Reuter had a utopian vision, too: the one laid out in the U.S. Constitution. And the Sandpoint Transition Initiative seemed to be moving Sandpoint closer to that ideal in its own small way, even though it was working out of a totally different handbook. They were managing to make the functioning democracy in their town a little more productive. For a wide range of not-always-consistent reasons, people in Sandpoint decided that Transition could help them build the world they wanted. And now, only because enough people stepped forward and made that decision, Transition actually looked like a good tool for the job. They were picking it up by whatever handle they grasped. They were swinging it as earnestly as they could." (

Key Book to Read

  • Barry, J., and Quilley S., 2008. Transition towns: ‘survival’ ‘resilience’ and the elusive paradigm shift in sustainable living. Eco-politics online, 1 (2), 12–31.

More Information

  • case study on social innovation aspects: Longhurst, N. (2015) Transformative social innovation narrative of the Transition Movement. TRANSIT: EU SSH.2013.3.2-1 Grant agreement: 613169


"Transition initiatives are an interesting case of social innovation because it has explicit transformational ambitions in its desire to change society and a model of change that is based on community empowerment. It also has a strong experimental ethic which means that Transition initiatives create the space for other forms of innovation to emerge."

  • Listen or watch:
  1. Watch: Rob Hopkins on the Transition Movement and Resilience:Three part introduction, by the founder of the Transition Movement, very well done
  2. Marcin Jakubowski on Transition Towns and Open Source Villages
  3. CBC Podcast (see March 26 coverage in directory)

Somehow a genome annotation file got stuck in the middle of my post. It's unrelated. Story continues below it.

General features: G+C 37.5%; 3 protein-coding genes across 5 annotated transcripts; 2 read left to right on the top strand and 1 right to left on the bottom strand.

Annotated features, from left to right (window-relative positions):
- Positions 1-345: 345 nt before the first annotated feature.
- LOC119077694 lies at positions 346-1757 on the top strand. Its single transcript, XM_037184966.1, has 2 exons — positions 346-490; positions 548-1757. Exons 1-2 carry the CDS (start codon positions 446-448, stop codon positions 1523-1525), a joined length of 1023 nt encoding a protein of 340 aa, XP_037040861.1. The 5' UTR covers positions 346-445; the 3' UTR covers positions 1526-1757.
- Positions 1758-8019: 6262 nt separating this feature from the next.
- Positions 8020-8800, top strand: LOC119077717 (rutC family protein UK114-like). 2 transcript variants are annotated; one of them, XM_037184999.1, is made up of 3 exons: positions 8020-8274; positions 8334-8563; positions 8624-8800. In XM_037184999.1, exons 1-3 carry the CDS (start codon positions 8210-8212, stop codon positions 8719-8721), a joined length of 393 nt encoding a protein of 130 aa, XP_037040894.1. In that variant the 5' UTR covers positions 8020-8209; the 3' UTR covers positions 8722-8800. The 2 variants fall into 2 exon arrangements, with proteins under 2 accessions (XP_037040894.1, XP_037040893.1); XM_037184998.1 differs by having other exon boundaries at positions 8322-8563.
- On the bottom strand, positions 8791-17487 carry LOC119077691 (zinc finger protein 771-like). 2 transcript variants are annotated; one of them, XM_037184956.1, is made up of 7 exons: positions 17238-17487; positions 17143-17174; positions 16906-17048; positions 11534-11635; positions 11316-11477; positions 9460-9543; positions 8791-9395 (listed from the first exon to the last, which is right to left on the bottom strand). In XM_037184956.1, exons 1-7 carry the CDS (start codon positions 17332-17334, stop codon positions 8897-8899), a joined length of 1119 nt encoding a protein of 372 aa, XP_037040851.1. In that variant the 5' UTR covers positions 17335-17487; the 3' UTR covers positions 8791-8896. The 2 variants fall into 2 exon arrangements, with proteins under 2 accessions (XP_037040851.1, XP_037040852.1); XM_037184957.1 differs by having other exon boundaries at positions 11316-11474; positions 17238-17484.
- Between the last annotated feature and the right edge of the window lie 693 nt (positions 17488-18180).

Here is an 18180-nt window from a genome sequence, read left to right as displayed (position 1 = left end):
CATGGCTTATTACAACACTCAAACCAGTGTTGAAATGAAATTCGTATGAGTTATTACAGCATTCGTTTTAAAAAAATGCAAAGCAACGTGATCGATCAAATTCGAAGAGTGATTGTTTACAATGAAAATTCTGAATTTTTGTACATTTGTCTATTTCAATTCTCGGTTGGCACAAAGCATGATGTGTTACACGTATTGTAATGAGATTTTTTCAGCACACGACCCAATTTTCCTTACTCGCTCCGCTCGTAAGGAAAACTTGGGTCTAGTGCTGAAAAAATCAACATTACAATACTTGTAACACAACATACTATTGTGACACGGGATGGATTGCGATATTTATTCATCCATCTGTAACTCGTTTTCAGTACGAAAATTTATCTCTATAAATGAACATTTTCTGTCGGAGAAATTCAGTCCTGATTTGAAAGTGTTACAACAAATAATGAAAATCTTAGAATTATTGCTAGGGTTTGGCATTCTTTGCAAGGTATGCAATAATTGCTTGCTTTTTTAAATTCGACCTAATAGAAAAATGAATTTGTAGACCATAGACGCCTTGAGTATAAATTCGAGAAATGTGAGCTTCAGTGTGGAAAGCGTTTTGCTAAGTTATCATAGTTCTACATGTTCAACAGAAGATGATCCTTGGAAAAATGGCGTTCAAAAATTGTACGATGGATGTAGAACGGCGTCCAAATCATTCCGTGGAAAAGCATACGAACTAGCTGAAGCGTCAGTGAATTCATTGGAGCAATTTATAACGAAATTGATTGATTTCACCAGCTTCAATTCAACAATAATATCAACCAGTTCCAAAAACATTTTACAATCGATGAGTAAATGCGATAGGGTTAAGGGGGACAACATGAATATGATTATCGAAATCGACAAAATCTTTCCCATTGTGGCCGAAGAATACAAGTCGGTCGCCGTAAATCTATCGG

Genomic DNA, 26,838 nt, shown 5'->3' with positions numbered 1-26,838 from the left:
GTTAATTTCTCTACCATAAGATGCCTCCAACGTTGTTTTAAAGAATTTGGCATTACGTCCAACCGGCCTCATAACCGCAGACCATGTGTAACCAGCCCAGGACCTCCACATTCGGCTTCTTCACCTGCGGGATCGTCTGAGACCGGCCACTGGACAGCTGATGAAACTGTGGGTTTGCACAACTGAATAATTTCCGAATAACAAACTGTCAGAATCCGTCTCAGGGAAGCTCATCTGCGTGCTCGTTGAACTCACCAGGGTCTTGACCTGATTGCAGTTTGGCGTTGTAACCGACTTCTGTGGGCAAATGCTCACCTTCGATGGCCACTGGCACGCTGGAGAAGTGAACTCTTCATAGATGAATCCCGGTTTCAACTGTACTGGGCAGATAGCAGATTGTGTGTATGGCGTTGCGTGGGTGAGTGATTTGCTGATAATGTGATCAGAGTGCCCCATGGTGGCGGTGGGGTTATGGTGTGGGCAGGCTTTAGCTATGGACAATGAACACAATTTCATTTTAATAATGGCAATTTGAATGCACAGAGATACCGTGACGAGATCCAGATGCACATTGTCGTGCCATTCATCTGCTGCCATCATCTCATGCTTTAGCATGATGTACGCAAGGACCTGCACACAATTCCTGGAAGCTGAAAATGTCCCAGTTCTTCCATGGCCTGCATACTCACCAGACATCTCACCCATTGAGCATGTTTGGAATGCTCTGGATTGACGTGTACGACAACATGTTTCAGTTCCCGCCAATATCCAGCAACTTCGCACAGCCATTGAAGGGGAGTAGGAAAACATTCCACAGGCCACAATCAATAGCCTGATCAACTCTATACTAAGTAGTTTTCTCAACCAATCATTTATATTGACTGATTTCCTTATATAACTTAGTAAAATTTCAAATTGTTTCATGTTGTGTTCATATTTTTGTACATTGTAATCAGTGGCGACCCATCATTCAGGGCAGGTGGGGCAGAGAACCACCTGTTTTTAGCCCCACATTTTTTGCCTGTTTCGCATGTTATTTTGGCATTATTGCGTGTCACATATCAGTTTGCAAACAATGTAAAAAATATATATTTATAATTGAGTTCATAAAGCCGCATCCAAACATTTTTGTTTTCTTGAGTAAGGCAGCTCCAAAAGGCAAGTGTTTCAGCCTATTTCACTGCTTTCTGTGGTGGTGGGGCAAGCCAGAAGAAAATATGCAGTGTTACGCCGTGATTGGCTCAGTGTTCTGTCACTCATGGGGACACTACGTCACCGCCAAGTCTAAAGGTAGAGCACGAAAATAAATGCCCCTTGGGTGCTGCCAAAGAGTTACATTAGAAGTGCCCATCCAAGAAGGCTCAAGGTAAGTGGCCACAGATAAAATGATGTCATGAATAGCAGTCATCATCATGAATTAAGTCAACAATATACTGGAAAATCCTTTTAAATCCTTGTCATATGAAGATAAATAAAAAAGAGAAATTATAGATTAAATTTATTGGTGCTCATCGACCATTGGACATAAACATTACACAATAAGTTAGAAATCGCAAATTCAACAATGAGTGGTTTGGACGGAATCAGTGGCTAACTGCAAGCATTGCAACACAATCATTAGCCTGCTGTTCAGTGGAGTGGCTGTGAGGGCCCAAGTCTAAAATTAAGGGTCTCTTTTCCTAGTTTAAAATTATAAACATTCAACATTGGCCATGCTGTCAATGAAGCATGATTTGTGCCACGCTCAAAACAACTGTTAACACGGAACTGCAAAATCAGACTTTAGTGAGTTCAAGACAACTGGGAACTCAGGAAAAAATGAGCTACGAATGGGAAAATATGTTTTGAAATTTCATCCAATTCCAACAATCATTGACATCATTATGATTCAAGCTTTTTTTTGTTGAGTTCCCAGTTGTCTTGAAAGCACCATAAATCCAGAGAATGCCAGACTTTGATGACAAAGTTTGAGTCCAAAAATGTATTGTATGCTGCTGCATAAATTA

Via [2]:


"A number of books have been published on specific topics, including: how communities can develop their Transition town initiative. Unless stated, the following books were published as a collaboration between Green Books and the Transition Network (under the label Transition Books):[50]

  1. The Transition Handbook: from oil dependency to local resilience (2008) – by Rob Hopkins[30]
  2. The Transition Timeline: for a local, resilient future (2009) – by Shaun Chamberlin[51]
  3. Local Food: how to make it happen in your community (2009) – by Tamzin Pinkerton and Rob Hopkins[41]
  4. Local Money: how to make it happen in your community (2010) – by Peter North[42]
  5. Local Sustainable Homes: how to make them happen in your community (2010) – by Chris Bird
  6. Communities, Councils and a Low Carbon Future What We Can Do If Governments Won't (2010) – by Alexis Rowell[52]
  7. Transition in Action: Totnes & District 2030 – an EDAP (2010) Transition Town Totnes – (scripted) by Jacqi Hodgson with Rob Hopkins[39]
  8. The Transition Companion: making your community more resilient in uncertain times (2011) – by Rob Hopkins
  9. The Power of Just Doing Stuff (2013) – by Rob Hopkins


Via [3]:

"Two films have been created by the movement about the movement. They document the progress of various initiatives:

  1. In Transition 1.0 (2009)
  2. In Transition 2.0 (2012) Emma Goude (Director), Transition Network and Green Lane Films (Production)[54]

Critique and research

Via [4]:

  • In 2008, the Trapese Collective published a critique called The Rocky Road to a Real Transition to which Hopkins replied. The debate was partly about how social change is brought about.
  • A number of academic paper have been published looking at the concept's progress:
  1. Scott Cato, Molly; Hillier, Jean (9 December 2011). "How Could We Study Climate-Related Social Innovation? Applying Deleuzean Philosophy to the Transition Towns". Rochester, NY: 9. SSRN 1970241.
  2. Smith, James N.; Hopkins, Rob; Pencheon, David (1 December 2017). "Could the Transition movement help solve the NHS's problems?". Journal of Public Health. 39 (4): 841–845. doi:10.1093/pubmed/fdw129. ISSN 1741-3842. PMID 27915260.

See Also